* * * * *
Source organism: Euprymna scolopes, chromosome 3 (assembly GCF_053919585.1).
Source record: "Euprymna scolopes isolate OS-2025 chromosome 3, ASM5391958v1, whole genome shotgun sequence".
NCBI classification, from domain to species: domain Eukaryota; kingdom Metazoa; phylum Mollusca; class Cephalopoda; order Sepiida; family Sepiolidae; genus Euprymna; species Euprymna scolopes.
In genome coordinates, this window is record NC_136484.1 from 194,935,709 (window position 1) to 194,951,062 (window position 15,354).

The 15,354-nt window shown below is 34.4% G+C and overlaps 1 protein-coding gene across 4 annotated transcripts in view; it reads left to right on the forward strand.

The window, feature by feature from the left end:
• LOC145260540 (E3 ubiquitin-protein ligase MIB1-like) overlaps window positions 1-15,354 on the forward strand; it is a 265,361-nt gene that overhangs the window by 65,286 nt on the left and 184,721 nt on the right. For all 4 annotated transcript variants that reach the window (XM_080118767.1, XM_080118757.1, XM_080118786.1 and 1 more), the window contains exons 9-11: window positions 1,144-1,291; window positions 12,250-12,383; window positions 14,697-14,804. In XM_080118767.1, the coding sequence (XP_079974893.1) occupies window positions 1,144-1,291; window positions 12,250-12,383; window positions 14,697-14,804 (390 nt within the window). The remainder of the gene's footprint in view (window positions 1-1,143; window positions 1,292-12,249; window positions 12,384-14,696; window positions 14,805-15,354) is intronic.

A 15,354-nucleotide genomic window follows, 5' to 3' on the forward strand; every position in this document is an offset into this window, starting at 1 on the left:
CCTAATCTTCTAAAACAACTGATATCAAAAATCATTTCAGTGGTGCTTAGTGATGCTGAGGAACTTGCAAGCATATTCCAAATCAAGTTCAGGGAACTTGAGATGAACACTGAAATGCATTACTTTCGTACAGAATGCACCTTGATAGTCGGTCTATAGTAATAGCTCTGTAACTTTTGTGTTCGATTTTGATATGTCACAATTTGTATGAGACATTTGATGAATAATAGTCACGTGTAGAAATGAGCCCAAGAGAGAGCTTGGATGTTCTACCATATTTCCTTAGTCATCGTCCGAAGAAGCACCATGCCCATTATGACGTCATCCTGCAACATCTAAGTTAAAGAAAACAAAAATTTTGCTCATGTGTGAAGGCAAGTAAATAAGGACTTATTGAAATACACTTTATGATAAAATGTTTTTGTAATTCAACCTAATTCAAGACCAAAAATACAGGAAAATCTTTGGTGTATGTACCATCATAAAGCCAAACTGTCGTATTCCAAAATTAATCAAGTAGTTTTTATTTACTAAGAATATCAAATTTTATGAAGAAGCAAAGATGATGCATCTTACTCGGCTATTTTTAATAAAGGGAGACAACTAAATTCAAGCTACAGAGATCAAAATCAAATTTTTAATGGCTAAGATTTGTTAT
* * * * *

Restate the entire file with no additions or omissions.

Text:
Source organism: Euprymna scolopes, chromosome 3 (assembly GCF_053919585.1).
Source record: "Euprymna scolopes isolate OS-2025 chromosome 3, ASM5391958v1, whole genome shotgun sequence".
NCBI classification, from domain to species: domain Eukaryota; kingdom Metazoa; phylum Mollusca; class Cephalopoda; order Sepiida; family Sepiolidae; genus Euprymna; species Euprymna scolopes.
In genome coordinates, this window is record NC_136484.1 from 194,935,709 (window position 1) to 194,951,062 (window position 15,354).

The 15,354-nt window shown below is 34.4% G+C and overlaps 1 protein-coding gene across 4 annotated transcripts in view; it reads left to right on the forward strand.

The window, feature by feature from the left end:
• LOC145260540 (E3 ubiquitin-protein ligase MIB1-like) overlaps window positions 1-15,354 on the forward strand; it is a 265,361-nt gene that overhangs the window by 65,286 nt on the left and 184,721 nt on the right. For all 4 annotated transcript variants that reach the window (XM_080118767.1, XM_080118757.1, XM_080118786.1 and 1 more), the window contains exons 9-11: window positions 1,144-1,291; window positions 12,250-12,383; window positions 14,697-14,804. In XM_080118767.1, the coding sequence (XP_079974893.1) occupies window positions 1,144-1,291; window positions 12,250-12,383; window positions 14,697-14,804 (390 nt within the window). The remainder of the gene's footprint in view (window positions 1-1,143; window positions 1,292-12,249; window positions 12,384-14,696; window positions 14,805-15,354) is intronic.

A 15,354-nucleotide genomic window follows, 5' to 3' on the forward strand; every position in this document is an offset into this window, starting at 1 on the left:
CCTAATCTTCTAAAACAACTGATATCAAAAATCATTTCAGTGGTGCTTAGTGATGCTGAGGAACTTGCAAGCATATTCCAAATCAAGTTCAGGGAACTTGAGATGAACACTGAAATGCATTACTTTCGTACAGAATGCACCTTGATAGTCGGTCTATAGTAATAGCTCTGTAACTTTTGTGTTCGATTTTGATATGTCACAATTTGTATGAGACATTTGATGAATAATAGTCACGTGTAGAAATGAGCCCAAGAGAGAGCTTGGATGTTCTACCATATTTCCTTAGTCATCGTCCGAAGAAGCACCATGCCCATTATGACGTCATCCTGCAACATCTAAGTTAAAGAAAACAAAAATTTTGCTCATGTGTGAAGGCAAGTAAATAAGGACTTATTGAAATACACTTTATGATAAAATGTTTTTGTAATTCAACCTAATTCAAGACCAAAAATACAGGAAAATCTTTGGTGTATGTACCATCATAAAGCCAAACTGTCGTATTCCAAAATTAATCAAGTAGTTTTTATTTACTAAGAATATCAAATTTTATGAAGAAGCAAAGATGATGCATCTTACTCGGCTATTTTTAATAAAGGGAGACAACTAAATTCAAGCTACAGAGATCAAAATCAAATTTTTAATGGCTAAGATTTGTTAT